Indonesian search-and-rescue teams have raised the tail of an AirAsia passenger jet that crashed nearly two weeks ago, but have yet to locate the "black box" flight recorders.

The search for the recorders of Flight QZ8501, which crashed on December 28, continues.

Their recovery is essential to finding out the details of the incident that killed 162 people on board.

The tail was hoisted on Saturday from a depth of about 30 metres using inflatable bags that were attached to the rear of the Airbus A320 aircraft and a crane to lift it onto a rescue ship.

Intermittent underwater ping-like sounds were picked up on Friday about a kilometre from where the tail was located.

However, it was unclear if they were coming from the recorders located in the back of the aircraft.

It was possible the signals were coming from another source.

No metal was detected at the ping location, and Nurcahyo Utomo, a National Commission for Transportation Safety investigator, said the sounds could not be confirmed.

Bodies found

The discovery of the tail on the ocean floor earlier this week was a major breakthrough in the slow-moving search that has been hampered by seasonal rains, rough seas and heavy silt from river run-off.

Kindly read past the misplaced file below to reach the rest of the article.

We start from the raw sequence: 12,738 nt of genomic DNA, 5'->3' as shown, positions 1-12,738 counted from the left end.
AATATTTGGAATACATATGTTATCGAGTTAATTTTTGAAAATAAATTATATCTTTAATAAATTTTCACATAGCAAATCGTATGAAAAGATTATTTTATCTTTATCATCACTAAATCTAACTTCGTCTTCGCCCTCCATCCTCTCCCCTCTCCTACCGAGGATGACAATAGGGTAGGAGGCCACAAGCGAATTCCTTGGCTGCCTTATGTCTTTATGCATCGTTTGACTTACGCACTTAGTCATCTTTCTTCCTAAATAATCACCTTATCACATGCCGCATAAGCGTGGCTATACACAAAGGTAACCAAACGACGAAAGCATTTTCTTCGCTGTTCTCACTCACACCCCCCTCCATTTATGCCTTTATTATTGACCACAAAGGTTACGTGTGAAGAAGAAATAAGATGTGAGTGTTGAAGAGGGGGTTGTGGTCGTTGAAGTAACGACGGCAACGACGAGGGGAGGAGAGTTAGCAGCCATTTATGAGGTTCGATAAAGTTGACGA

The last contact the pilots had with air traffic control, about halfway into their two-hour journey, indicated they were entering stormy weather.

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They asked to climb from 32,000ft to 38,000ft to avoid threatening clouds, but were denied permission because of heavy air traffic above them. Four minutes later, the aircraft dropped off the radar.

Four additional bodies were recovered on Friday - two of them still strapped in their seats on the ocean floor - bringing the total to 48.

Officials hope many of the remaining corpses will be found inside the fuselage, which has not yet been located by divers. Several large objects have been spotted in the area by sonar.

On Friday, Ignasius Jonan, Indonesia's transportation minister, cracked down on five airlines, temporarily suspending 61 flights because they were flying routes on days without permits.

Earlier, all AirAsia flights from Surabaya to Singapore, the path Flight QZ8501 was on when it went down on December 28, were suspended after it was discovered that the low-cost carrier was not authorised to fly on Sundays.

Jonan also sanctioned nine more officials for allowing the plane to fly without permits, bringing the total to 16.